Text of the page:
A: One of the hardest decisions that I’ve made was taking a break from dance. I’ve grown up with dance as a major part of my life and developed a bond from this art between my teammates. As my sister and I were on the same team, and held dance as something we shared, I was hesitant to leave the team and lose this connection. The commitment of being on a competitive dance team absorbed my time tremendously and I realized that if I continued to solely focus on this one aspect of my life, I wouldn’t be able to further develop other passions.
This year, I decided to leave my dance team and invest in my passion for art and writing. I took an online writing class that connected me with teens from around the world, receiving feedback from an instructor living in Paris at the time. The online class, as well as the writing electives I took at HHS this year, strengthened my skills and craft and gave me the confidence to audition for GrubStreet’s slam poetry team that represents the Boston area. On top of this, I was able to send my work to the Scholastic Art & Writing Awards, and the outcome was being recognized as a gold key medalist. If I hadn’t had taken this year to pursue in this passion and dedicate myself to the craft, my writing abilities wouldn’t be where they are now.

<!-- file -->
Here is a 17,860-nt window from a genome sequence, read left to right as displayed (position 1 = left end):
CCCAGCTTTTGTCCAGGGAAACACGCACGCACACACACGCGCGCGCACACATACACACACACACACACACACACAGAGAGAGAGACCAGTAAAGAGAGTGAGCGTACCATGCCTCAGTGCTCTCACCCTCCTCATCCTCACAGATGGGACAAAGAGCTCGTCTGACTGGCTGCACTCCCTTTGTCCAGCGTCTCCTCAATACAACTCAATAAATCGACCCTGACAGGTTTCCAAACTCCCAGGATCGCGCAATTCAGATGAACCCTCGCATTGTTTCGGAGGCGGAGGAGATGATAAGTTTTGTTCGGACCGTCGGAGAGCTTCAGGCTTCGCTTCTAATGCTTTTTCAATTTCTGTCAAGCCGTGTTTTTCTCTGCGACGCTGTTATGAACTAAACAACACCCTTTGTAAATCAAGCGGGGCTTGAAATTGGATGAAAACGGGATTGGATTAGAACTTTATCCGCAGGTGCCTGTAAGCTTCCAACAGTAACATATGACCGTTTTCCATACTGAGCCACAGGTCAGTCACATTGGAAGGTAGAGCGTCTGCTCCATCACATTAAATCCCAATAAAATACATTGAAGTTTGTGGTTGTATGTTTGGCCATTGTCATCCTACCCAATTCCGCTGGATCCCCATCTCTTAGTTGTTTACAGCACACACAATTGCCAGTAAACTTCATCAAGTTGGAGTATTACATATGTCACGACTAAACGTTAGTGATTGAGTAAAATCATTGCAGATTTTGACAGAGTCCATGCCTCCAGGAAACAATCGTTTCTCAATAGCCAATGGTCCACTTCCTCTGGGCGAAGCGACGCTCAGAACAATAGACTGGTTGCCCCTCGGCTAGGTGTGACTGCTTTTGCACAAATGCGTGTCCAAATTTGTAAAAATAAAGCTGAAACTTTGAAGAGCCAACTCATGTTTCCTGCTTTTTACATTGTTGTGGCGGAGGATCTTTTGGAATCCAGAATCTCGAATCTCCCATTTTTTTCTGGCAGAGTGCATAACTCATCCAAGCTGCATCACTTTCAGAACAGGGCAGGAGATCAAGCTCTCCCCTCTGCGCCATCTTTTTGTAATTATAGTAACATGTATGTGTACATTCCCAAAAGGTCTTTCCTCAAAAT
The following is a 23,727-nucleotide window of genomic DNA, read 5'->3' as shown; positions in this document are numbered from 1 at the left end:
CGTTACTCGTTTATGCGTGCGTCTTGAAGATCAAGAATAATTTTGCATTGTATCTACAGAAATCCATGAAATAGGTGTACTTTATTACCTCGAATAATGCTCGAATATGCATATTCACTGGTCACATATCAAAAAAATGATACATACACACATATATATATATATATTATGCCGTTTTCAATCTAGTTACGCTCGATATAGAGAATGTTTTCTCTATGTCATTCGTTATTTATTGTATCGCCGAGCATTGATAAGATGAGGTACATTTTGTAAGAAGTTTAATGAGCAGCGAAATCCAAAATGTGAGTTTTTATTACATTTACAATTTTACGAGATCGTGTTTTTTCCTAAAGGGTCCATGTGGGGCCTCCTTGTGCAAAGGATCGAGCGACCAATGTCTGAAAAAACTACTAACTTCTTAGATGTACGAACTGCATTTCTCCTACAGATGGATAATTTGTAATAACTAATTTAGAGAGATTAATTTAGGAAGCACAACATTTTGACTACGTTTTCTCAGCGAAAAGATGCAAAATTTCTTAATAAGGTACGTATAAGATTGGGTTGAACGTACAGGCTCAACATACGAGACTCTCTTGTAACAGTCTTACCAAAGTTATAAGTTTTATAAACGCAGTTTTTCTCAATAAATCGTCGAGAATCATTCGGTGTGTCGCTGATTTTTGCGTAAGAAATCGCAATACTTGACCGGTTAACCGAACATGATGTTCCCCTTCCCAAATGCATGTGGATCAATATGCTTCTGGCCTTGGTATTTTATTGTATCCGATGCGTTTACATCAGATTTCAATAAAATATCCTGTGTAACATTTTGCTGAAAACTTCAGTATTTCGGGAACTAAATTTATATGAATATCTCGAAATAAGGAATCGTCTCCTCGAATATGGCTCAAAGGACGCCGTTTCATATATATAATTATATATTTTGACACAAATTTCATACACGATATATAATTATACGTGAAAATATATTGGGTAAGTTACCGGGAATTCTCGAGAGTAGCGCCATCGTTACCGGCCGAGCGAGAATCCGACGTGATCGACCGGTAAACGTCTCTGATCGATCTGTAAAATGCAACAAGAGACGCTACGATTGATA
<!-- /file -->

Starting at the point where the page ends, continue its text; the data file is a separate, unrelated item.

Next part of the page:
The class that I took at Mass Art introduced me to various mediums of art. This class brought a group of people together that encouraged self-expression through the process of art – reminding me that life is a process, and that taking time to try new things is so important to discovering who you are and who you can become.